Mark Twain's Helpful Hints for Good Living: A Handbook for the Damned Human Race
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it would have been foolhardy in the extreme to venture into the street, the mud being at that place from thirty to ninety feet deep on a level, to say nothing of the water. 38 MARK TWAIN’S HELPFUL HINTS UC_Twain-Helpful_Hints.qxd 6/22/04 8:21 AM Page 39 The wagon made another start, and plowed along desperately until it reached the monument (the ﬁrst one from Farmington avenue—the one erected to a street commissioner during the middle ages for promising to quit repairing the street—which
time, but it was not on principle, it was only to show oﬀ; it was to pulverize those critics who said I was a slave to my habits and couldn’t break my bonds. To-day it is all of sixty years since I began to smoke the limit. I have never 114 MARK TWAIN’S HELPFUL HINTS UC_Twain-Helpful_Hints.qxd 6/22/04 8:21 AM Page 115 bought cigars with life-belts around them. I early found that those were too expensive for me. I have always bought cheap cigars—reasonably cheap, at any rate. Sixty years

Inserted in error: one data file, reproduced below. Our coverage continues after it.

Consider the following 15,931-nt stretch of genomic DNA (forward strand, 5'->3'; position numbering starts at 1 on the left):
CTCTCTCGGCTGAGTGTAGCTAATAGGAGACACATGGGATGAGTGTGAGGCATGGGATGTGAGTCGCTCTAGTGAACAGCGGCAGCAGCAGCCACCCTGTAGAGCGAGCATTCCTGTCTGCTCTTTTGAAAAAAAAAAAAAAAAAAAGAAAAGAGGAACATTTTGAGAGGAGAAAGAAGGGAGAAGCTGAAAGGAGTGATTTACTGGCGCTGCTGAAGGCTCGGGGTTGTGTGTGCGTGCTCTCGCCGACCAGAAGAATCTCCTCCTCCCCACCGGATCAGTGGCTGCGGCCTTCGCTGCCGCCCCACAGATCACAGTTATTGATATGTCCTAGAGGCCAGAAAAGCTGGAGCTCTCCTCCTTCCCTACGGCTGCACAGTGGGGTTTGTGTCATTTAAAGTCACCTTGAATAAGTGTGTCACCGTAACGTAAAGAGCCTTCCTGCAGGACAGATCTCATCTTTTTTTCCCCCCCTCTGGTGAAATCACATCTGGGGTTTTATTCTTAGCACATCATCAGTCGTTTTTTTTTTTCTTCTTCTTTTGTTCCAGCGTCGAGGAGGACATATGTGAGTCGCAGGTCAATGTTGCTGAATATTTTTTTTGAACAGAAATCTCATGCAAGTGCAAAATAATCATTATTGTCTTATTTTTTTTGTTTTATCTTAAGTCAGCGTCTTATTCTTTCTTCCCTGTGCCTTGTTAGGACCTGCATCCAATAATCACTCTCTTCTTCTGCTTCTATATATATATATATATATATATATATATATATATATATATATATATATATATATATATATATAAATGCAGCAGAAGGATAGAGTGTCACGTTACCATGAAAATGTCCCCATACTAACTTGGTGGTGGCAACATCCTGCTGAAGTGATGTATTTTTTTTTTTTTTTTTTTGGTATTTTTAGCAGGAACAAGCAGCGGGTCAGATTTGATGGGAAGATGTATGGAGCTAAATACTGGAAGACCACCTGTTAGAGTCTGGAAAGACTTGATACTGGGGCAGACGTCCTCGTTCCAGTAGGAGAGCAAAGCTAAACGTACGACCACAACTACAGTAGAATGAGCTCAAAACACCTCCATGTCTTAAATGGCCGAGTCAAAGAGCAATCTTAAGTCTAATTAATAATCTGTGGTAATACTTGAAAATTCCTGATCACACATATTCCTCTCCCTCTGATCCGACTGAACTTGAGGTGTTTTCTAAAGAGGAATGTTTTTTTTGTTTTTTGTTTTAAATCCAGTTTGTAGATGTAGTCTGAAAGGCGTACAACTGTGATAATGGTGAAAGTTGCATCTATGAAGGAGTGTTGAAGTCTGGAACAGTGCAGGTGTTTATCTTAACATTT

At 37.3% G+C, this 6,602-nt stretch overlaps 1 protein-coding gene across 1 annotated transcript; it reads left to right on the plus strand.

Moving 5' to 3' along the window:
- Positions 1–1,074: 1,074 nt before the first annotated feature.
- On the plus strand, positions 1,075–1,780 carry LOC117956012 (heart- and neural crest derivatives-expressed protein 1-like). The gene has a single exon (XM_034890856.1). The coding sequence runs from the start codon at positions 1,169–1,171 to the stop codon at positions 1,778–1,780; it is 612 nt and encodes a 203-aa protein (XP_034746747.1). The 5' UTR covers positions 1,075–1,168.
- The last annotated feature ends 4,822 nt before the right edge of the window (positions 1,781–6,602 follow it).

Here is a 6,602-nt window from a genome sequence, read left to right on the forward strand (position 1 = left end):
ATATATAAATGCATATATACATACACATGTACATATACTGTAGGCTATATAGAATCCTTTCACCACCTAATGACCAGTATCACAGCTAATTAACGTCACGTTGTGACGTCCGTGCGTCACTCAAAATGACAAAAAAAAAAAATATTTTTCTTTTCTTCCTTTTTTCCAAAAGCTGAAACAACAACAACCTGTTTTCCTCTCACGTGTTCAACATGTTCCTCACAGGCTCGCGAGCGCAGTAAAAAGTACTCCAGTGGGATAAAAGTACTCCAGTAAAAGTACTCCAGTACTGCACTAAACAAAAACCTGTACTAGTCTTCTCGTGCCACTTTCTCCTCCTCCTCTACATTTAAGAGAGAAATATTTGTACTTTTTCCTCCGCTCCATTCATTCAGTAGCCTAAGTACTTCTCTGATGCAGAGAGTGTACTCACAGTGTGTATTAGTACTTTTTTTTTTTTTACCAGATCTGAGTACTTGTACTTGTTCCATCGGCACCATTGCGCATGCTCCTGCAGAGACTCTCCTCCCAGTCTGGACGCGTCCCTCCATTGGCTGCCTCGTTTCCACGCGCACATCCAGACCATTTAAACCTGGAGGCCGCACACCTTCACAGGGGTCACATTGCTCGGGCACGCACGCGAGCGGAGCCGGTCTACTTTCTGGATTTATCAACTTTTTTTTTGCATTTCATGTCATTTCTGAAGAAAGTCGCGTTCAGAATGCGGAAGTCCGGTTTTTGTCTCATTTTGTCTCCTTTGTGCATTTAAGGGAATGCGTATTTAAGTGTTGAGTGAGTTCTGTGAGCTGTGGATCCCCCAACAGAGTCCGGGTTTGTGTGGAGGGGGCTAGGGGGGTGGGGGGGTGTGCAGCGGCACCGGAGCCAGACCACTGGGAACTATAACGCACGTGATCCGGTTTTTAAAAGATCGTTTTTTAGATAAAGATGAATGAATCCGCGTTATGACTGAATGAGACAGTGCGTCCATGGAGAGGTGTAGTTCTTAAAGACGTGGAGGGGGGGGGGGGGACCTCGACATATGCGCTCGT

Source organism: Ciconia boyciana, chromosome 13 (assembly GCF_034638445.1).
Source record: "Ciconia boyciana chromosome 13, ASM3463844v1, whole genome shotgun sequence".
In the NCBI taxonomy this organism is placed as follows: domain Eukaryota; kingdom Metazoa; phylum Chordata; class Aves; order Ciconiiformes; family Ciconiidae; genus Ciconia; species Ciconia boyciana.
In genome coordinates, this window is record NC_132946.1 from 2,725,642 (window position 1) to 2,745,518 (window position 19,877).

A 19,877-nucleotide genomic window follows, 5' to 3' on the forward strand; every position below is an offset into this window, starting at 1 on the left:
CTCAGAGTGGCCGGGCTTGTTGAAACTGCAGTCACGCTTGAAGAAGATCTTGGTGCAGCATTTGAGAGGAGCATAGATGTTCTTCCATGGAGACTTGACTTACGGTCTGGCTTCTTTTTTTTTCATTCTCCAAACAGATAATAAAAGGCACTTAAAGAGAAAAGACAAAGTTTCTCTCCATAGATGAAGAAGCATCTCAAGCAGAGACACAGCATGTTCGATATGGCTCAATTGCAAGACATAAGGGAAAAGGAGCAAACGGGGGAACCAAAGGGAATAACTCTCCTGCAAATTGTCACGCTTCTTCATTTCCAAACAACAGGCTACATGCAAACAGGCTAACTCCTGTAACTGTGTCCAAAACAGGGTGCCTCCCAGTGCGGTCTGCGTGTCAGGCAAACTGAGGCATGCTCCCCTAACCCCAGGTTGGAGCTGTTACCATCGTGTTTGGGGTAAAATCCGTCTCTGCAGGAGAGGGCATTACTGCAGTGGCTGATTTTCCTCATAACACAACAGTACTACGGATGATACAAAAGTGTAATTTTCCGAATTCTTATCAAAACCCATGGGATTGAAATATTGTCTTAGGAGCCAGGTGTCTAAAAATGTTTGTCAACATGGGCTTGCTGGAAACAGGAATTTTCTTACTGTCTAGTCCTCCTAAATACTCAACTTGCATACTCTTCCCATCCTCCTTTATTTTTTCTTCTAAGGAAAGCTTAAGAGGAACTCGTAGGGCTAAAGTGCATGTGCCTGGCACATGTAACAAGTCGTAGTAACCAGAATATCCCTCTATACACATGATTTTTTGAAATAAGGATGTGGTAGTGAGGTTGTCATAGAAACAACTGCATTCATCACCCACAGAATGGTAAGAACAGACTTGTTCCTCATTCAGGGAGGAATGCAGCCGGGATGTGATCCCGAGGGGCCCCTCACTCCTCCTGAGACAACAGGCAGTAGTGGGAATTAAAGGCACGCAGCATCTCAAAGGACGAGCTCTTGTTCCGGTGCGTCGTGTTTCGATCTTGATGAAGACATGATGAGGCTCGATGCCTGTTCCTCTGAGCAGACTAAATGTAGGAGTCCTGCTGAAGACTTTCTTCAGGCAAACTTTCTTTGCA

properly revered cat—may be a perfect home, perhaps, but how can it prove title?” In the library of their house in Hartford, Connecticut, the Clemenses added a brass plate to the ﬁreplace, inscribed, “The ornament of a house is the friends 6 MARK TWAIN’S HELPFUL HINTS UC_Twain-Helpful_Hints.qxd 6/22/04 8:21 AM Page 7 who frequent it.” Over the years, in that house and in rented villas and town homes, and ﬁnally in the last house Clemens built for himself, Stormﬁeld in Redding,
suitable to youth—something didactic, instructive; or something in the nature of good advice. Very 134 MARK TWAIN’S HELPFUL HINTS UC_Twain-Helpful_Hints.qxd 6/22/04 8:21 AM Page 135 well; I have a few things in my mind which I have often longed to say for the instruction of the young; for it is in one’s tender early years that such things will best take root and be most enduring and most valuable. First, then, I will say to you, my young friends—and I say it beseechingly, urgingly— Always
could not have persuaded us to do it. We sat up the rest of the night playing cribbage and keeping a sharp lookout for the enemy. “The tarantula.” From the ﬁrst American edition of Roughing It, chapter 21. 172 MARK TWAIN’S HELPFUL HINTS UC_Twain-Helpful_Hints.qxd 6/22/04 8:22 AM Page 173 + Burglary and the Well-Tempered Householder ∂ (from a 1906 autobiographical dictation) Among the items Mark Twain lost in this burglary, which seems to have occurred in February 1882, was his overcoat.